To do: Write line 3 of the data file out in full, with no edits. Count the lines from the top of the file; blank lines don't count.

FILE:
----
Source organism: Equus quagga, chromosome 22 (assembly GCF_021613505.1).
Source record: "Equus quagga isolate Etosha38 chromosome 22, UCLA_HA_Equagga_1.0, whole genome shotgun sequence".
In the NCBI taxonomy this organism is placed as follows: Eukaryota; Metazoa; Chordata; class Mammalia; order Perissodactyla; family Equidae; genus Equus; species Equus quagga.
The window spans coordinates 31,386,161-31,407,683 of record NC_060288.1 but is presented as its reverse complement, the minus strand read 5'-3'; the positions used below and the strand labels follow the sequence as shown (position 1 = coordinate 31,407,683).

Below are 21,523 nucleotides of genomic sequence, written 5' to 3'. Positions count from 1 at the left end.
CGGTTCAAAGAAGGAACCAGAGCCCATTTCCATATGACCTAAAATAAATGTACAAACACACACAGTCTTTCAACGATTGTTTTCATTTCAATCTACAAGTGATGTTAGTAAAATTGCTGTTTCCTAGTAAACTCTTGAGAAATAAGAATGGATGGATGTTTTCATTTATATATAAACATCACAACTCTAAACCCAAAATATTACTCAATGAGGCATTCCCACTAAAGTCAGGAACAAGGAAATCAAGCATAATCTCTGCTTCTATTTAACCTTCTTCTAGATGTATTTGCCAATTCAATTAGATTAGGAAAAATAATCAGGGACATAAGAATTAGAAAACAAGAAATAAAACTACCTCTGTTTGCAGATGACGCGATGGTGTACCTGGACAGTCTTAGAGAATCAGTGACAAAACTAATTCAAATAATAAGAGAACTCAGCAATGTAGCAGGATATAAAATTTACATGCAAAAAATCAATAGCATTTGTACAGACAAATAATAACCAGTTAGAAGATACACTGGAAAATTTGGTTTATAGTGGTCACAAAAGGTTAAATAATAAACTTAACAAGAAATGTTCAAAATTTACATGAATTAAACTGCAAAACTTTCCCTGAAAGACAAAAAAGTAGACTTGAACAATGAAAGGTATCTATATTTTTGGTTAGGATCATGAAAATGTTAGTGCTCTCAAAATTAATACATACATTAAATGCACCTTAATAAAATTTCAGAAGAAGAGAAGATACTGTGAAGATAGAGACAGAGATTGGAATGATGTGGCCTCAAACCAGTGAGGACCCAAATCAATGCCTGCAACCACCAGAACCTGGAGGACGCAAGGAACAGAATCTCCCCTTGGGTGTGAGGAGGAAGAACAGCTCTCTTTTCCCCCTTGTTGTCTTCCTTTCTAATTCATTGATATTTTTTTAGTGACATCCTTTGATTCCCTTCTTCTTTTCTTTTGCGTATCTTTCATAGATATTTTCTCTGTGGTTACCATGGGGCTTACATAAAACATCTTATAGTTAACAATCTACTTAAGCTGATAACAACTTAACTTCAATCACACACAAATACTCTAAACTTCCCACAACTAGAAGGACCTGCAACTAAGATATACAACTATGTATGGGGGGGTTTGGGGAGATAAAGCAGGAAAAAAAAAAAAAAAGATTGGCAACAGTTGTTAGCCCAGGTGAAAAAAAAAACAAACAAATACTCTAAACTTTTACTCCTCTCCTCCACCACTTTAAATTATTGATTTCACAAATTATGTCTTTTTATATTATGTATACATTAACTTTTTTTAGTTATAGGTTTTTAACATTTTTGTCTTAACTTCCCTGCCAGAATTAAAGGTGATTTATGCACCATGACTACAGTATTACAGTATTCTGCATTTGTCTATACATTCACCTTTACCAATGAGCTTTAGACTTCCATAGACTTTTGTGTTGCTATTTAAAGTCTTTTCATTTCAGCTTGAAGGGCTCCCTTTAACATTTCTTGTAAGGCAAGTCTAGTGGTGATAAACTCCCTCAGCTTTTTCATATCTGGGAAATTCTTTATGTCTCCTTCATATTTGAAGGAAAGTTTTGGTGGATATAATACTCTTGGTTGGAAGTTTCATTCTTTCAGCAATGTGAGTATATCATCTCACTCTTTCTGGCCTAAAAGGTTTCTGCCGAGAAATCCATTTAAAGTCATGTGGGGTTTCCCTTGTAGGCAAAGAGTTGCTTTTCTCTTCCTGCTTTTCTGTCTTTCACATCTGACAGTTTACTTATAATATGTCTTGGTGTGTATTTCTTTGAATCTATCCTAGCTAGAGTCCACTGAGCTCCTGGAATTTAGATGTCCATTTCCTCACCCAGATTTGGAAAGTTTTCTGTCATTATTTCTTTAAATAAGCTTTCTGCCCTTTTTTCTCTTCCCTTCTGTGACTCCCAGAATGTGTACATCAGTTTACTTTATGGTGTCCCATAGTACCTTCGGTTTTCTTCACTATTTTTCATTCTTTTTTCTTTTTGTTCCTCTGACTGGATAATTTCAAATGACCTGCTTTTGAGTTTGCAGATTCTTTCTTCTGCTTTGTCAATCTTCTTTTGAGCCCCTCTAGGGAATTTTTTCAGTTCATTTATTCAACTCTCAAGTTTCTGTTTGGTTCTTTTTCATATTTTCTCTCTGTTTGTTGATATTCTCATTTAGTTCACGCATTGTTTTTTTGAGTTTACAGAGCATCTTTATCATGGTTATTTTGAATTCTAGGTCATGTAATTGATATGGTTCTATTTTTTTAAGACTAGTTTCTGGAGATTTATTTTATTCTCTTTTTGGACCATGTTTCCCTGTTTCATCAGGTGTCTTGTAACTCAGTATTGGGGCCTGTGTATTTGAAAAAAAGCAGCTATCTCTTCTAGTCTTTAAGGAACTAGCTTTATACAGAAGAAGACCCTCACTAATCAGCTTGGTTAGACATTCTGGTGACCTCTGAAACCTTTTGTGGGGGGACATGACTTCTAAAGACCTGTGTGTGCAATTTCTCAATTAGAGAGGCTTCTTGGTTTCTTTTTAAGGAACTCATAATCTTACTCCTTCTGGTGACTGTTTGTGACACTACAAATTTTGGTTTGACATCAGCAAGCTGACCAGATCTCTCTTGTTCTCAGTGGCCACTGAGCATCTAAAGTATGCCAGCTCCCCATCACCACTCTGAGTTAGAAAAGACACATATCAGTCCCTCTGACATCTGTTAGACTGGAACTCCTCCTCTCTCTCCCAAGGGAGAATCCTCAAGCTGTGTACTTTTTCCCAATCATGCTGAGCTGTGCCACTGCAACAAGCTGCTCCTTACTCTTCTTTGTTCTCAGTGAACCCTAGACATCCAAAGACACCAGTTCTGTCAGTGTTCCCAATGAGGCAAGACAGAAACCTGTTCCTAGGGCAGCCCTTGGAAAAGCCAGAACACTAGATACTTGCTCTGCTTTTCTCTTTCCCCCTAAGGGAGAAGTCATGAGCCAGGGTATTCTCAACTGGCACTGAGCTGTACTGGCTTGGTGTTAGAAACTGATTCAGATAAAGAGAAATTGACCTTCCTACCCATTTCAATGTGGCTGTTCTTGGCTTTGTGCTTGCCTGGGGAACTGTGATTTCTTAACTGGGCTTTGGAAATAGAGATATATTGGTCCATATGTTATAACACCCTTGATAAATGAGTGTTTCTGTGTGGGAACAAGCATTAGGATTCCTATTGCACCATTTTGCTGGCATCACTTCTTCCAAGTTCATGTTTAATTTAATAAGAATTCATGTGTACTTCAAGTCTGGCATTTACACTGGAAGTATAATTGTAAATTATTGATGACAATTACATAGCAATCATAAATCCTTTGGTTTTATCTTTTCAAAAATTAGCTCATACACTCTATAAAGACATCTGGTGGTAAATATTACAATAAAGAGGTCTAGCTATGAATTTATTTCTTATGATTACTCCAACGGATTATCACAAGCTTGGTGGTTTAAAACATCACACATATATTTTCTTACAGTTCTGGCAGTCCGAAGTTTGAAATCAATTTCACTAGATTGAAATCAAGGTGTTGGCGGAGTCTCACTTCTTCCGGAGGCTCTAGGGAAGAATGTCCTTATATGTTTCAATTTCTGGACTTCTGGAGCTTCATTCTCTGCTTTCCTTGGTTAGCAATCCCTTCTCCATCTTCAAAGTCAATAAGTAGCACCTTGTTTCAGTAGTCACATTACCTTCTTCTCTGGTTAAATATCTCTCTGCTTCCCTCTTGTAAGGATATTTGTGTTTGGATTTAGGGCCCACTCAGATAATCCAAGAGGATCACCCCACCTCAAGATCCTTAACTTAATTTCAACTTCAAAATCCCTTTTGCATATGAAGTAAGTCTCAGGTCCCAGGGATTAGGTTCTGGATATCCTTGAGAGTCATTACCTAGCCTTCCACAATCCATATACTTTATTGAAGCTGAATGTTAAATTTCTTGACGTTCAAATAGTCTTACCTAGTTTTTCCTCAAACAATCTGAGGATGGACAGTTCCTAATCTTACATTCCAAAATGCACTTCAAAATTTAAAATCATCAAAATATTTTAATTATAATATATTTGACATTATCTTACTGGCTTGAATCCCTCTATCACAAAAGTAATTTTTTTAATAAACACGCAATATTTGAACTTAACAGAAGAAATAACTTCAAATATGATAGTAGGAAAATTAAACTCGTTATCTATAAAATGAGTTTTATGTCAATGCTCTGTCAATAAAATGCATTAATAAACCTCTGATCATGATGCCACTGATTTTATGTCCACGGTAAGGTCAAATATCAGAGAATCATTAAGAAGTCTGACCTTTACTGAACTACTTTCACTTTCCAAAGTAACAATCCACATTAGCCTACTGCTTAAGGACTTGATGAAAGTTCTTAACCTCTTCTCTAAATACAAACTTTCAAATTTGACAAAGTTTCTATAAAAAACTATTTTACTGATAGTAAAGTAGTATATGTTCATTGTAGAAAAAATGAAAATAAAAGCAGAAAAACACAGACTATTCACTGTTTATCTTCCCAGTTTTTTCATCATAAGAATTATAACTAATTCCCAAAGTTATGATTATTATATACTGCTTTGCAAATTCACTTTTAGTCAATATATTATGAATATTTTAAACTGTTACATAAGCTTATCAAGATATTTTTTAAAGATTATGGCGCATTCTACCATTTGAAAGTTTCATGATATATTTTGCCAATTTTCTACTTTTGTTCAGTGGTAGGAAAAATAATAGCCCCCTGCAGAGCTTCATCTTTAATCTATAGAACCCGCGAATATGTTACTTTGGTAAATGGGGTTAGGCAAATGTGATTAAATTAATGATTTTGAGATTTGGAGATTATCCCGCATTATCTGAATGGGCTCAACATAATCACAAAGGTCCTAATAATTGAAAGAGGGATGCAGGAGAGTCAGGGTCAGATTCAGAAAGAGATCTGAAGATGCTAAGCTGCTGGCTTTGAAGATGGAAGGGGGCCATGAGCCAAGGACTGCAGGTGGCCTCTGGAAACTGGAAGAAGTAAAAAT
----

In the NCBI taxonomy this organism is placed as follows: Eukaryota; Metazoa; Chordata; class Mammalia; order Perissodactyla; family Equidae; genus Equus; species Equus quagga.